Do you like Sarah?

She can be a bit uptight and annoying, as can I, but it comes from having set ideas and wanting things to be in order. When they aren’t, she feels very out of control and scared, which can come out as self-righteousness or defensiveness, and can make her a bit arsey. She’s sensitive at heart, but that doesn’t always come across.

One of the other joys of this series, of course, is this tight-knit cast of women.

It’s funny, because both Sarah and Kathy find it hard to talk about their emotions, yet they want to support each other and help each other. Not in a straightforward way, but in a way that’s almost off-kilter, so they’ll be talking about one thing but meaning another. I do like that they’re never in competition with each other; they want each other to thrive. I like that dynamic. Also, I really like working with Jen, because she’s so funny, and easy to be around.

Does it feel like things are improving generally within the industry for women?

It does feel like things are improving in the industry, and it’s definitely changed. It’s funny, because I was watching a show from the eighties, and noticing how little a woman’s voice was heard – it was all what the men thought about this subject, which should have been inclusive, but there were about 40 men and three women.

Do you think there are girls at home watching Traces and saying, “Yes, I can be a scientist, why not?”

Maybe. You are influenced by what you see on TV to an extent, especially when you’re young. Some passions come from within, and some come from cultural influences, so possibly.

Are you amazed by any of the facts you have picked up?

We were laughing our heads off at the condom lubricant database. “Why do we have to say ‘condom’ so often in this episode?” The word was changed a few times because it sounded so ridiculous. Add to that the fact that Sarah is falling in love with Neil, having to say ‘condom’ so often to each other was hilarious, there was something really adolescent about that. There are some things in life that are so absurd that you just have to laugh.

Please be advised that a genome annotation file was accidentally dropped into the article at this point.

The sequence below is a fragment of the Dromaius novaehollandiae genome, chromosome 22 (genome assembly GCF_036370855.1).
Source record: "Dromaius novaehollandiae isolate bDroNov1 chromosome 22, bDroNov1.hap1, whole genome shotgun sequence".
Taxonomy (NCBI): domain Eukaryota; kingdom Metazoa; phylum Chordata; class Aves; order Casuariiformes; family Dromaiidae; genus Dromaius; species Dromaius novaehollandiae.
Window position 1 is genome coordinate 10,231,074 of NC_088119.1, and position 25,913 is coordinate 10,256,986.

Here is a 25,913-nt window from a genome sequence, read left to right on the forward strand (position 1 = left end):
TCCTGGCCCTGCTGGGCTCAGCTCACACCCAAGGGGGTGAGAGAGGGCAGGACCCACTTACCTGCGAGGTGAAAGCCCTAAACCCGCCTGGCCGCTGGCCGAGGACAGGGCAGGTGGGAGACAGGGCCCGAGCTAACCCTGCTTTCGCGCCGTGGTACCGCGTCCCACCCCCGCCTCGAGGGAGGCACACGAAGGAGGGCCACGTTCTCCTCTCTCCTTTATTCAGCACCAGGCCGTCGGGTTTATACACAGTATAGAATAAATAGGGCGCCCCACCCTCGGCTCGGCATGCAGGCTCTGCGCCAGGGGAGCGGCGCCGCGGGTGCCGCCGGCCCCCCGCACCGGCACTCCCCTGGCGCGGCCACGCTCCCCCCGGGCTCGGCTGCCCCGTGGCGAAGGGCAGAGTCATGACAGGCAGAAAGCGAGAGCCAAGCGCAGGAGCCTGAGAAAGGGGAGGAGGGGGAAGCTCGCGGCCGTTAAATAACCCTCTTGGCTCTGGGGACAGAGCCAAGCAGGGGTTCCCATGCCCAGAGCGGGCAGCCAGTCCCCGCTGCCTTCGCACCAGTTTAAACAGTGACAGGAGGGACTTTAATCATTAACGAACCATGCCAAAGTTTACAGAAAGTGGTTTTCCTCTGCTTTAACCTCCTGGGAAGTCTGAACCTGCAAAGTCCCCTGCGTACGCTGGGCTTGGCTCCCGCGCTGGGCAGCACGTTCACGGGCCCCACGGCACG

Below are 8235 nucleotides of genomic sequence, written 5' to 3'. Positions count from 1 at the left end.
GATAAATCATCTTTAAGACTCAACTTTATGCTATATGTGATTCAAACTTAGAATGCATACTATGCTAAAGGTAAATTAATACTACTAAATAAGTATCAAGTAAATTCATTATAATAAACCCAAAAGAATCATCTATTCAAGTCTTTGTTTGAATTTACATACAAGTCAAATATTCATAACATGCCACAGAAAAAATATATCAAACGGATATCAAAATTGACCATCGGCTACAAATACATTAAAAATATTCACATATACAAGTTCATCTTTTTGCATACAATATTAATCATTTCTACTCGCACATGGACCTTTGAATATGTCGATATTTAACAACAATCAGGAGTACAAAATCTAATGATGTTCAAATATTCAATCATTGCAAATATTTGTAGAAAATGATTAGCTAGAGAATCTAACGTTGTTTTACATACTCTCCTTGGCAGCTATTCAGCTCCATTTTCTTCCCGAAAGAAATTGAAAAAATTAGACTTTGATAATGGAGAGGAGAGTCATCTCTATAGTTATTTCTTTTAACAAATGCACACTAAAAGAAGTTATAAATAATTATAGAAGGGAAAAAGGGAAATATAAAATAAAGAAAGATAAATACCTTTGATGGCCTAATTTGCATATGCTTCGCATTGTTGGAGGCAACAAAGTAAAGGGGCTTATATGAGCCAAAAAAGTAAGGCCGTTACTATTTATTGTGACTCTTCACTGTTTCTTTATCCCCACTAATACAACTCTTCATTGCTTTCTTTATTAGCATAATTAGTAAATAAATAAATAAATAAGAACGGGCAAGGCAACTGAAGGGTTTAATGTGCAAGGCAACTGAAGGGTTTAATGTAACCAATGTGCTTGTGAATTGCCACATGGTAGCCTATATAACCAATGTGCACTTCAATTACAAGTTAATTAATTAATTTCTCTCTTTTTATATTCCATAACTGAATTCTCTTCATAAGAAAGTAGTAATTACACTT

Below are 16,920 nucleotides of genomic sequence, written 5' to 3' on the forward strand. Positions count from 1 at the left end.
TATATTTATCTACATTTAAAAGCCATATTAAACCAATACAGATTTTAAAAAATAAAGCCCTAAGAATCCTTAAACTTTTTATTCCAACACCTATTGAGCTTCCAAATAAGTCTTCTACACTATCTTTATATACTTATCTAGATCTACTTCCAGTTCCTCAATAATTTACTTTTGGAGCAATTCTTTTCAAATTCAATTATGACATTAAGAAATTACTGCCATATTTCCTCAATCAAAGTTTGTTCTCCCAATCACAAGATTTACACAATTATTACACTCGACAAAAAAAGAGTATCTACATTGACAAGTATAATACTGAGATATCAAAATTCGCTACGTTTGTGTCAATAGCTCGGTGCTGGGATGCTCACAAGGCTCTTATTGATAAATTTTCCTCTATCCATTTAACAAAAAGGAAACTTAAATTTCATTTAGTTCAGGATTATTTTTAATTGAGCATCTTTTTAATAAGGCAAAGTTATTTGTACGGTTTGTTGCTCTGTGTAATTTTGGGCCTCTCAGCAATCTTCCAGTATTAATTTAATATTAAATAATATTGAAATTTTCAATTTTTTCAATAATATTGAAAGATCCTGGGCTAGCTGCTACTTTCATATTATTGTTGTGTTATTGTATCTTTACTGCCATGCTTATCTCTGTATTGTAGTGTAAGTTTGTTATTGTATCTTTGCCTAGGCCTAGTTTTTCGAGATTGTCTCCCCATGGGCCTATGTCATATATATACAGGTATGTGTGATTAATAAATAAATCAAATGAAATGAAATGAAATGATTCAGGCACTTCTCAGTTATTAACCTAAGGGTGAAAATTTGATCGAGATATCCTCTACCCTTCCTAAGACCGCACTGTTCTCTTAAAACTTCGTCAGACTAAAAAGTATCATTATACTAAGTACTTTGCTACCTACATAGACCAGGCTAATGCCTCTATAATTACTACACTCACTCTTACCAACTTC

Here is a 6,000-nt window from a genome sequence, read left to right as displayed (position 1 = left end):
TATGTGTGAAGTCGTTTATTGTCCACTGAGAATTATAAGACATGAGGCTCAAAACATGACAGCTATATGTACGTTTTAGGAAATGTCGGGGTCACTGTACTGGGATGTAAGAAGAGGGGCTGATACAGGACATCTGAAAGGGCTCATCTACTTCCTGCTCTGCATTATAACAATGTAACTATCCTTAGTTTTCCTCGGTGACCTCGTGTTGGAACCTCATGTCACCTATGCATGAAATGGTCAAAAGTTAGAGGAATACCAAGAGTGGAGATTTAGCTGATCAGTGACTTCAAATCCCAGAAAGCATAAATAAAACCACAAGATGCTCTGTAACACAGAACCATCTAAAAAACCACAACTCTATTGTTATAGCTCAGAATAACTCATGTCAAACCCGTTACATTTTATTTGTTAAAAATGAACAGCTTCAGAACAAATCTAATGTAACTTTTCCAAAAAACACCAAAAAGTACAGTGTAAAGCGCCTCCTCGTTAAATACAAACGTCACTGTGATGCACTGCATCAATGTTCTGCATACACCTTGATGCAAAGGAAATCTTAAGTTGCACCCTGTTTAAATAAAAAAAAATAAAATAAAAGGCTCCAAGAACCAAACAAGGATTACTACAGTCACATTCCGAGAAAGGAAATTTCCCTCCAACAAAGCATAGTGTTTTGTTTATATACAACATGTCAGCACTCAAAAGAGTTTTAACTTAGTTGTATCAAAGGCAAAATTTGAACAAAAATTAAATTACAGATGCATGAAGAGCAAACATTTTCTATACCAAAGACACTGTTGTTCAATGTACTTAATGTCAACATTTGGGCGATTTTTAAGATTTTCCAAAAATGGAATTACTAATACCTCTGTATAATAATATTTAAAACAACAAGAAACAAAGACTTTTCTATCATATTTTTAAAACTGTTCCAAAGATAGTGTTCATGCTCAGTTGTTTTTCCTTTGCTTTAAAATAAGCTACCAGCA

Did you enjoy being on location?

We shot mostly in Bolton, then we had a week in Dundee, which I loved because I didn’t get to go there in the first series, and I hadn’t been to Dundee in a long time. It’s such a friendly place, as is Manchester. We all stayed in Manchester, in the centre of town, and as we got towards the end of shooting there were a lot of other productions and I bumped into a few other actors. There’s so much happening in Manchester and Bolton, there was a back-to-school atmosphere. Everyone was glad to be out of the house, grateful to be working, and happy that we could all, as humans, socially interact together. My social interactions were really clumsy as I was out of practice! As actors, we get to take our masks off in the scenes where we’re not in the lab, but the crew always had their masks on, so I never knew what some people looked like for the entirety of the shoot. It’s so hard to read emotions and micro-cues in that situation, and it’s very alienating. I know for myself, when I’m wearing a mask, sometimes I feel I give up inside my mask. If I smile, or if I say something with my face, it doesn’t get responded to because they can’t see it, or vice versa. It’s soul destroying, that lack of connection. I saw that with some of the crew sometimes, and then other times you can see a little bit of a sparkle in their eyes. Some people smile with their whole face. There’s a lot of confusion, because everything takes longer when you can’t use visual cues.

It must have been a huge challenge.

Yes, it’s very challenging and confusing. But I’m grateful that we got to do it at all.

Is it nice to bring Dundee to the forefront of things?

Yes, it’s set in Dundee, so it was lovely to actually go there. Things are never where they are when you’re filming usually, so it was lovely to actually get to go.